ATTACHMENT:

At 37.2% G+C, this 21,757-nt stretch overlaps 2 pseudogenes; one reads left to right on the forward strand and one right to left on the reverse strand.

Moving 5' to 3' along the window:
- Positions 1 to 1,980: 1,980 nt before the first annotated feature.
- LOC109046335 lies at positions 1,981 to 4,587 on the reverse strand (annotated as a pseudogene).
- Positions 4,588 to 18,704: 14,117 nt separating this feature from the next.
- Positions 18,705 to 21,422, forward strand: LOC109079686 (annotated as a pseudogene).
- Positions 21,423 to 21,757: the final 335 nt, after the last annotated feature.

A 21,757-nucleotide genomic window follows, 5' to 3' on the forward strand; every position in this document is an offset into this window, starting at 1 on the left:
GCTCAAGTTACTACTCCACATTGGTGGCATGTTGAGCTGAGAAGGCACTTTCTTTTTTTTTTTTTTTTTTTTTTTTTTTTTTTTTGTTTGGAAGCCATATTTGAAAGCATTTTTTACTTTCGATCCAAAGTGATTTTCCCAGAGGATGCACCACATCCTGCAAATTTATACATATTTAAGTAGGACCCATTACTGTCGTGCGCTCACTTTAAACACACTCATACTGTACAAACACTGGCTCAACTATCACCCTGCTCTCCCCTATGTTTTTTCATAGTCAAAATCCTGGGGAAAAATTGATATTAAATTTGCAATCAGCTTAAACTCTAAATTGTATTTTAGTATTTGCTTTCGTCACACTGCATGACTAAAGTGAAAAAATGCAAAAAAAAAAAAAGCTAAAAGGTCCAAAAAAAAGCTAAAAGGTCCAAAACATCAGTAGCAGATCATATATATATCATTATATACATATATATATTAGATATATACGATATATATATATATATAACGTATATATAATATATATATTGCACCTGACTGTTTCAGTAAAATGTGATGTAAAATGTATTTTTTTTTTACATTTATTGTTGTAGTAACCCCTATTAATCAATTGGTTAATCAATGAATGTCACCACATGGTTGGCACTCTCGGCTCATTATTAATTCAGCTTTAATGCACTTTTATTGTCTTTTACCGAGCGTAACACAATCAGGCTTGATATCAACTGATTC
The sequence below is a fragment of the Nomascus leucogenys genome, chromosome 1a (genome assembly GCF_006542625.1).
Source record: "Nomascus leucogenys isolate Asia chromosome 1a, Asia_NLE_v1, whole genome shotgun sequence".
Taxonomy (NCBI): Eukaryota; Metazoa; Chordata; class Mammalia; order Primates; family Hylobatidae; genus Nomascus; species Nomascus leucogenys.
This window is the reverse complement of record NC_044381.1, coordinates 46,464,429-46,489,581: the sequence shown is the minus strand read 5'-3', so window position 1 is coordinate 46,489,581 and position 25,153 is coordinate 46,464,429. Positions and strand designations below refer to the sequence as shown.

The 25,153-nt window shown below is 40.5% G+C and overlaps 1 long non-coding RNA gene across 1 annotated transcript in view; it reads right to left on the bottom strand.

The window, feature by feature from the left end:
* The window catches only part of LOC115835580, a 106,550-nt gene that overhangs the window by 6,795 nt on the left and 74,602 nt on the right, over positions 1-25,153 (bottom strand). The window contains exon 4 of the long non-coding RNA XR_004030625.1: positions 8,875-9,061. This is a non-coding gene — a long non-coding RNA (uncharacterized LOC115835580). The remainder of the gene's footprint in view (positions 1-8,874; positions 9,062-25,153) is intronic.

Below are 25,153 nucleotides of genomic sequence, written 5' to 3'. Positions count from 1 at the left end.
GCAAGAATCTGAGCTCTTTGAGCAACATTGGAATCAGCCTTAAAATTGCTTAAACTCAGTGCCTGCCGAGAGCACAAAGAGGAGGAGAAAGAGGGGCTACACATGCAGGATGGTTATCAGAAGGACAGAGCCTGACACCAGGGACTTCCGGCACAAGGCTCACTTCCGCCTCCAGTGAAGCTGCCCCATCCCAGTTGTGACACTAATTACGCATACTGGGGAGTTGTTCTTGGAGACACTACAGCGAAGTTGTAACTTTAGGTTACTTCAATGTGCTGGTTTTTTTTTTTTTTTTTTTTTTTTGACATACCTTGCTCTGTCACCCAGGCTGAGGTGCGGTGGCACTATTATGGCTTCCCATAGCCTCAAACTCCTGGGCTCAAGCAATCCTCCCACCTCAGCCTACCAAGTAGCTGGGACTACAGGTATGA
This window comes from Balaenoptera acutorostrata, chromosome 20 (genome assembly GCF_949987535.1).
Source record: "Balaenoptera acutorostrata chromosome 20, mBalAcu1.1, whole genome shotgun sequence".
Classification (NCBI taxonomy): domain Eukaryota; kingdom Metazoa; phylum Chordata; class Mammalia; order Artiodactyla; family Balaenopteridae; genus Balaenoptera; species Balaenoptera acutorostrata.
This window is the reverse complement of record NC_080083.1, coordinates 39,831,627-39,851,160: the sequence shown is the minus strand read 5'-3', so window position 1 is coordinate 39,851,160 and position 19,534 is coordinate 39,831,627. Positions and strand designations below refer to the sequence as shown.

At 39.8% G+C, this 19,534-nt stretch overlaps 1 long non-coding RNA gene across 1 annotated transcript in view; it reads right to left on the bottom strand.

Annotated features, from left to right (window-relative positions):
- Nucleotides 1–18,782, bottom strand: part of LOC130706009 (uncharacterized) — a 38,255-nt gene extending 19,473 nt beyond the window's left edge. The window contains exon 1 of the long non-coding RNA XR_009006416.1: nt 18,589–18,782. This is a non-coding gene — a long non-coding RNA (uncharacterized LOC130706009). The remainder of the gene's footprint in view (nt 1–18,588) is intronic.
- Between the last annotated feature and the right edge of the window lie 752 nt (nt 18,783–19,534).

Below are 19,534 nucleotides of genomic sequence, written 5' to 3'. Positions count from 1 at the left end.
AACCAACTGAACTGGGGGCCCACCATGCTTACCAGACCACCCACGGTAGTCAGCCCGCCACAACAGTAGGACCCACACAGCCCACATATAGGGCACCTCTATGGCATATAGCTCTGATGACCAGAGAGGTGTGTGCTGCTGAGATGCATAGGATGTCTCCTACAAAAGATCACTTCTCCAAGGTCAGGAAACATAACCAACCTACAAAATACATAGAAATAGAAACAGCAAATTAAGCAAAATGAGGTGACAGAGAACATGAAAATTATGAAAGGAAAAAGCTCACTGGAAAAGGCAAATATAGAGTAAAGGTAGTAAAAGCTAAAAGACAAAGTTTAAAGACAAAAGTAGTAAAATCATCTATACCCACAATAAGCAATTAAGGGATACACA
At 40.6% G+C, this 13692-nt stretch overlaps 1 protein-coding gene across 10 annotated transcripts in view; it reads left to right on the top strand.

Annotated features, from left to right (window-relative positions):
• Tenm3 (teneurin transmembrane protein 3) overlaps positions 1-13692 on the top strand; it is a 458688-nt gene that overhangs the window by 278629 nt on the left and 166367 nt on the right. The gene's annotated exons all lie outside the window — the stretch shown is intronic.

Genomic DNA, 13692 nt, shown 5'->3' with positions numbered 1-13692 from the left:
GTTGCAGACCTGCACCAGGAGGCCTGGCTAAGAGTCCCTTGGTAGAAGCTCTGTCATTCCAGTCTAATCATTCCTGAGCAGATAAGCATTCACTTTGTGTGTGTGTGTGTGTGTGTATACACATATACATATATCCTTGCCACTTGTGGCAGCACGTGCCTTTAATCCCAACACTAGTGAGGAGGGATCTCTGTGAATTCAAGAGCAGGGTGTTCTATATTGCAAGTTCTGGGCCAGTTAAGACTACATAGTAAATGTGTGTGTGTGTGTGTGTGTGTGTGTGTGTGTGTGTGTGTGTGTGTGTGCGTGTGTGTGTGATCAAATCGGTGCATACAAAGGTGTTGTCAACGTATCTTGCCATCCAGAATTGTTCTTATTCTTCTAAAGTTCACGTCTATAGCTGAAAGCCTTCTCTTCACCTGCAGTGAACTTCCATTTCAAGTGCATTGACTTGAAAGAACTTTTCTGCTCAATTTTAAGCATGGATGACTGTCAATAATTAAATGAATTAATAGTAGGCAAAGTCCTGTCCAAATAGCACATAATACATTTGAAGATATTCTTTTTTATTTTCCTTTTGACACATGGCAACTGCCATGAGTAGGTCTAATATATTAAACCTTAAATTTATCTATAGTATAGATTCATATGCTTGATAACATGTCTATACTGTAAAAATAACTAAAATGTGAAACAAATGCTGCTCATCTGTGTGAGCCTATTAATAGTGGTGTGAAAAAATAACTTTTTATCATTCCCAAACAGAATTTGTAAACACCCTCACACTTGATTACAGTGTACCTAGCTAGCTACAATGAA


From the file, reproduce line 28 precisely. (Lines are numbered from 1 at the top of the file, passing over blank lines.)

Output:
AACCAACTGAACTGGGGGCCCACCATGCTTACCAGACCACCCACGGTAGTCAGCCCGCCACAACAGTAGGACCCACACAGCCCACATATAGGGCACCTCTATGGCATATAGCTCTGATGACCAGAGAGGTGTGTGCTGCTGAGATGCATAGGATGTCTCCTACAAAAGATCACTTCTCCAAGGTCAGGAAACATAACCAACCTACAAAATACATAGAAATAGAAACAGCAAATTAAGCAAAATGAGGTGACAGAGAACATGAAAATTATGAAAGGAAAAAGCTCACTGGAAAAGGCAAATATAGAGTAAAGGTAGTAAAAGCTAAAAGACAAAGTTTAAAGACAAAAGTAGTAAAATCATCTATACCCACAATAAGCAATTAAGGGATACACA